Sea nettles, the nasty jellyfish that sting unsuspecting swimmers, will make their presence known in Maryland waters in great numbers for the next two months, experts say.
The sea nettles began appearing two weeks ago and have been sighted as far north as the Chesapeake Bay Bridge near Annapolis.
"It looks like it's going to be a heavy infestation," said David Cargo, a researcher at the University of Maryland's Chesapeake Biological Laboratory in Solomons who has studied sea nettles for 25 years. "We have already stopped our noontime swimming at Solomons."
The sea nettle is one of many types of jellyfish found on the East Coast. They live in the bay year-round, spending most of their time as harmless polyps, clinging to pilings and shells.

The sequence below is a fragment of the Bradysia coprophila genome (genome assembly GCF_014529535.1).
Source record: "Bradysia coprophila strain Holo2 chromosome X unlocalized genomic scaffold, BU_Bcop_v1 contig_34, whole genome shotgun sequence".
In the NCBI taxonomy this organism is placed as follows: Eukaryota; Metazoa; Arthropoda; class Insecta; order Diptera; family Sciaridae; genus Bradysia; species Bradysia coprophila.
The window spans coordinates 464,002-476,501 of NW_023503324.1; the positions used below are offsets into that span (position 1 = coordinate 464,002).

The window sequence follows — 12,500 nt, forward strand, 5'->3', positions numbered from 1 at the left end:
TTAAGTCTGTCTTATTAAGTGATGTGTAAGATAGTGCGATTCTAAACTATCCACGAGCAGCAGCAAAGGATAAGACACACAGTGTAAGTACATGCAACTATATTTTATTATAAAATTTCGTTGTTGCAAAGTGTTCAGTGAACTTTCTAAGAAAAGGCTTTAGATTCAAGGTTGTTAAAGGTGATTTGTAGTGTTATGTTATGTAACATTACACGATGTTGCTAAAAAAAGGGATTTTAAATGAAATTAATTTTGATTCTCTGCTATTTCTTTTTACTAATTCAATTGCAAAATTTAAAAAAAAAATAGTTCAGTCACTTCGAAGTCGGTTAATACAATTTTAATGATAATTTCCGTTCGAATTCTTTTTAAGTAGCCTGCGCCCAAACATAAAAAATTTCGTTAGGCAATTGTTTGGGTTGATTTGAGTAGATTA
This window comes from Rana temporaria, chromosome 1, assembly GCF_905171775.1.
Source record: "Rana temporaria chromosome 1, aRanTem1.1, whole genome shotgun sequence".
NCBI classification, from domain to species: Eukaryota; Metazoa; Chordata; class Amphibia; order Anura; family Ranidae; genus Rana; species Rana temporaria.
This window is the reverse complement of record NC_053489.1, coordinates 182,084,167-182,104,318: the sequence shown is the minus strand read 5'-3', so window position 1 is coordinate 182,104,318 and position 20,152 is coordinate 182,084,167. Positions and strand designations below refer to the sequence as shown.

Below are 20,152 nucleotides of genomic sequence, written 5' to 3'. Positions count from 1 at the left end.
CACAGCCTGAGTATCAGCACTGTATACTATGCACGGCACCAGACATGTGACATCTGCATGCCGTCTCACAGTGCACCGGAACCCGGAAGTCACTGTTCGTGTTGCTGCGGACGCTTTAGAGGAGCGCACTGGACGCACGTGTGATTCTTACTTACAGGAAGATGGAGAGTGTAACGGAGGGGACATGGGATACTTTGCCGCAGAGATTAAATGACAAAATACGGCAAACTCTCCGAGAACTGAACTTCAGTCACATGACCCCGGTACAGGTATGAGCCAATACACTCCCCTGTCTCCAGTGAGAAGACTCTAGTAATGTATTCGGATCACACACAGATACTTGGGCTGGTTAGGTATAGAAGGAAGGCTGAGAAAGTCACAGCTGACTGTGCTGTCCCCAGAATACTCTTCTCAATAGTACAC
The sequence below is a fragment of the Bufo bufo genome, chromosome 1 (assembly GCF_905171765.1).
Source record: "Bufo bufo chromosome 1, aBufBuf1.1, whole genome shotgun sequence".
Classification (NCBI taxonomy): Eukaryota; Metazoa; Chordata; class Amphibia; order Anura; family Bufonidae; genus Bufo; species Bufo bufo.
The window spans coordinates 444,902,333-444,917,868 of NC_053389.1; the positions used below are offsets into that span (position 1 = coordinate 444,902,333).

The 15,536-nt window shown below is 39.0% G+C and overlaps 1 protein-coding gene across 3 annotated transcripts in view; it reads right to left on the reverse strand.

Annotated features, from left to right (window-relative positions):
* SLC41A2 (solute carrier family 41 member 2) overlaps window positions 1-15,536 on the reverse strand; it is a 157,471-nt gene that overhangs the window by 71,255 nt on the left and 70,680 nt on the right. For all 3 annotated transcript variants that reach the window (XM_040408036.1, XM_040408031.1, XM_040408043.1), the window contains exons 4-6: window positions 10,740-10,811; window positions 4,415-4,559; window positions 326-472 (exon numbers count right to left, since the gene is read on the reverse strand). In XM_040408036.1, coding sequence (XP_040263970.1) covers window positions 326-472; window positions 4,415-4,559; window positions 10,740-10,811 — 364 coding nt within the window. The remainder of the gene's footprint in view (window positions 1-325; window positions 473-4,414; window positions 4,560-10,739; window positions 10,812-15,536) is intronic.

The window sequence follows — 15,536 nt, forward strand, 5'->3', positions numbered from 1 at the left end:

When water temperatures rise and the salinity increases, the nettles shift into the "medusa stages," growing caps and tentacles, said Bill Golds- borough, a senior staff scientist at the Chesapeake Bay Foundation in Annapolis.
Rangers said three dozen people have reported being stung at Sandy Point State Park, and jellyfish have been seen floating on the water at Point Lookout State Park in St. Mary's County, but people have been venturing into the bay anyway.
Generally, nettles' stings cause burning and itching that subsides after 30 minutes or so.
Cargo said victims of nettle stings should wash the area with as little agitation as possible.